Dozens, maybe hundreds of Defense Department employees lost the chance to pick up an extra $15,000 because they took buyouts earlier this year. The employees got up to $25,000 before deductions. That’s been the standard VSIP (voluntary separation incentive payment) since the Clinton administration’s major downsizing in the 1990s. The new $40K buyouts, for now, are limited to Army, Navy, Air Force and Marine Corps civilian employees and run through 2018. But that could change and they could be extended to other agencies that now have buyouts capped at $25,000.
The new $40K buyouts, for now, are limited to Army, Navy, Air Force and Marine Corps civilian employees and run through 2018. But that could change and they could be extended to other agencies that now have buyouts capped at $25,000.
So why the upgrade now? Because time marches on. And most things don’t get less expensive. Think back to a time when you had more hair and less waistline.
A $25,000 buyout in the mid-1990s was sufficient to lure thousands of people, many blue-collar males with veterans (job) protection, into early retirement. That allowed the administration to keep thousands of recent hires (who lacked seniority and VP job protection) while eliminating and privatizing between 300,000 and 400,000 civilian jobs, many in Defense. But that was then, this is now:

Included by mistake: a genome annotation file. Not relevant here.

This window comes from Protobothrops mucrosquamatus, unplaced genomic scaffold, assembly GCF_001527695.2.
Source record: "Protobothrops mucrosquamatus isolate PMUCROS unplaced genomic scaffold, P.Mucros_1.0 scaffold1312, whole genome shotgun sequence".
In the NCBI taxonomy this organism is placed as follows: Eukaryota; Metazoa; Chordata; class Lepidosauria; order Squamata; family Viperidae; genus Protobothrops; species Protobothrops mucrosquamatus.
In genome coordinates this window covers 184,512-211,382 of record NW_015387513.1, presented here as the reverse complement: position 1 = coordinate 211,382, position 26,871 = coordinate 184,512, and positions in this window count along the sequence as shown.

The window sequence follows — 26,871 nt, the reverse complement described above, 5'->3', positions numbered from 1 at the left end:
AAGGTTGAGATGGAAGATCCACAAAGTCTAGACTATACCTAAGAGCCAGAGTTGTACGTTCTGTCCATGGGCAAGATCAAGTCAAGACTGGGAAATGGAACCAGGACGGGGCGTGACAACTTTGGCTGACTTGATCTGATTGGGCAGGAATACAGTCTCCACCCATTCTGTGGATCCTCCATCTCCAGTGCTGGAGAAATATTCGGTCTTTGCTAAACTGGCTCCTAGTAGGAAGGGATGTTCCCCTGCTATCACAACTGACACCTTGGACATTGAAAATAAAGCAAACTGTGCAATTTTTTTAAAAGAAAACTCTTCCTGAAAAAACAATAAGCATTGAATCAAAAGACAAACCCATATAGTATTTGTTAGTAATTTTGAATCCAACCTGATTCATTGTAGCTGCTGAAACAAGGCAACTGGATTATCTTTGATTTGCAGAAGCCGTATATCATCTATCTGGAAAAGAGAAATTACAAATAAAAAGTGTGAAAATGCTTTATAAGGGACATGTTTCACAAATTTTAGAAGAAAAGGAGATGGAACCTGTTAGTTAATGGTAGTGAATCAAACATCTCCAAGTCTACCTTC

In 1995, a new house cost about $113,00 and the average income was about just over $34,000 per year. You could get a new car for less than $15,000, go to a movie for four bucks and get a loaf of white bread for a little over $1. A pound of coffee then cost about what a cup of fancy stuff at Starbucks or Peet’s costs today.
Last week, Congress cleared a Defense Department funding package (the National Defense Authorization Act) that included 21st century upgraded buyouts worth up to $40,000. But timing, as often happens, is everything.
Agencies like the Defense Health Agency have been quietly offering a limited number of buyouts to employees. Although many people had heard of the upgrade proposal by the Senate (we reported it several times earlier this year) most people didn’t take it seriously. Congress seemed to be even more bogged down than usual this year with pre-election campaigning and the legislative gridlock caused by partisan bickering. Many didn’t think the DoD authorization plan would be passed or, if it was, that the higher buyout amount would be lost in conference.
But it wasn’t.
Experts claiming insight into the Trump Administration’s federal playbook say that a governmentwide freeze (with many, many, many exceptions) will be one of the first orders of business. Some agencies will be targeted for weight loss. Others (including Defense) could grow big time. Whatever happens, it is possible (as in the 1990s) that the new $40,000 buyouts which are exclusive to Defense will be extended to other agencies. That would benefit many retirement age employees, as well as younger workers who might be able to move up the grade and career ladder if there are lots of buyouts.
Nearly Useless Factoid
By Michael O’Connell
White bread contains half the amount of magnesium found in whole-wheat bread.